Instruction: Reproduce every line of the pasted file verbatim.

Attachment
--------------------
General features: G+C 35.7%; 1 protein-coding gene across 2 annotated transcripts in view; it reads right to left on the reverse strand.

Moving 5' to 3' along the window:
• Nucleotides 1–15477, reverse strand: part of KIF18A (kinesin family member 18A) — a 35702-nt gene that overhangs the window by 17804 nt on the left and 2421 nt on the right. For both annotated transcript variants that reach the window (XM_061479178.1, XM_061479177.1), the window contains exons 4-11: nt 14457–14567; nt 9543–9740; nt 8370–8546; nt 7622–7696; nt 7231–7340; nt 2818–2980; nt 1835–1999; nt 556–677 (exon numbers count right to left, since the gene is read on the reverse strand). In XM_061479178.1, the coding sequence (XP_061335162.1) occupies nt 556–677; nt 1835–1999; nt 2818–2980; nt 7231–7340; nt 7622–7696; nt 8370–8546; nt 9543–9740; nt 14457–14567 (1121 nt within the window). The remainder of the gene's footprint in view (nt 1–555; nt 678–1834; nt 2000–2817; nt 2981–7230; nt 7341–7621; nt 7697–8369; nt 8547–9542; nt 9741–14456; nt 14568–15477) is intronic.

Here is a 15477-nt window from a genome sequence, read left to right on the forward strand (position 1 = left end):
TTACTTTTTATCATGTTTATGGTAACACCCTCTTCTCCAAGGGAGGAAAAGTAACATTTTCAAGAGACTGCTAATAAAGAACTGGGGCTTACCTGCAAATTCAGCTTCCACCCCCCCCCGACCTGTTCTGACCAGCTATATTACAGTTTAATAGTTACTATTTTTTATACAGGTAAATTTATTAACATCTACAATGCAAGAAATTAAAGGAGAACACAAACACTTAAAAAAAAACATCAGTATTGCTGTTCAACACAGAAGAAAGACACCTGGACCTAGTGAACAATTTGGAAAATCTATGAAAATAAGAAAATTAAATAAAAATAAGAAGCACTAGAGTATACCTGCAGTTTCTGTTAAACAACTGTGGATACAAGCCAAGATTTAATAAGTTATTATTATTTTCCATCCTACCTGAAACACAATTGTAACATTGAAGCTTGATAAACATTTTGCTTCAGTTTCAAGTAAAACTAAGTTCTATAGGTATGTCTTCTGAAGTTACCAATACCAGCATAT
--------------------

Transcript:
General features: G+C 35.7%; 1 protein-coding gene across 2 annotated transcripts in view; it reads right to left on the reverse strand.

Moving 5' to 3' along the window:
• Nucleotides 1–15477, reverse strand: part of KIF18A (kinesin family member 18A) — a 35702-nt gene that overhangs the window by 17804 nt on the left and 2421 nt on the right. For both annotated transcript variants that reach the window (XM_061479178.1, XM_061479177.1), the window contains exons 4-11: nt 14457–14567; nt 9543–9740; nt 8370–8546; nt 7622–7696; nt 7231–7340; nt 2818–2980; nt 1835–1999; nt 556–677 (exon numbers count right to left, since the gene is read on the reverse strand). In XM_061479178.1, the coding sequence (XP_061335162.1) occupies nt 556–677; nt 1835–1999; nt 2818–2980; nt 7231–7340; nt 7622–7696; nt 8370–8546; nt 9543–9740; nt 14457–14567 (1121 nt within the window). The remainder of the gene's footprint in view (nt 1–555; nt 678–1834; nt 2000–2817; nt 2981–7230; nt 7341–7621; nt 7697–8369; nt 8547–9542; nt 9741–14456; nt 14568–15477) is intronic.

Here is a 15477-nt window from a genome sequence, read left to right on the forward strand (position 1 = left end):
TTACTTTTTATCATGTTTATGGTAACACCCTCTTCTCCAAGGGAGGAAAAGTAACATTTTCAAGAGACTGCTAATAAAGAACTGGGGCTTACCTGCAAATTCAGCTTCCACCCCCCCCCGACCTGTTCTGACCAGCTATATTACAGTTTAATAGTTACTATTTTTTATACAGGTAAATTTATTAACATCTACAATGCAAGAAATTAAAGGAGAACACAAACACTTAAAAAAAAACATCAGTATTGCTGTTCAACACAGAAGAAAGACACCTGGACCTAGTGAACAATTTGGAAAATCTATGAAAATAAGAAAATTAAATAAAAATAAGAAGCACTAGAGTATACCTGCAGTTTCTGTTAAACAACTGTGGATACAAGCCAAGATTTAATAAGTTATTATTATTTTCCATCCTACCTGAAACACAATTGTAACATTGAAGCTTGATAAACATTTTGCTTCAGTTTCAAGTAAAACTAAGTTCTATAGGTATGTCTTCTGAAGTTACCAATACCAGCATAT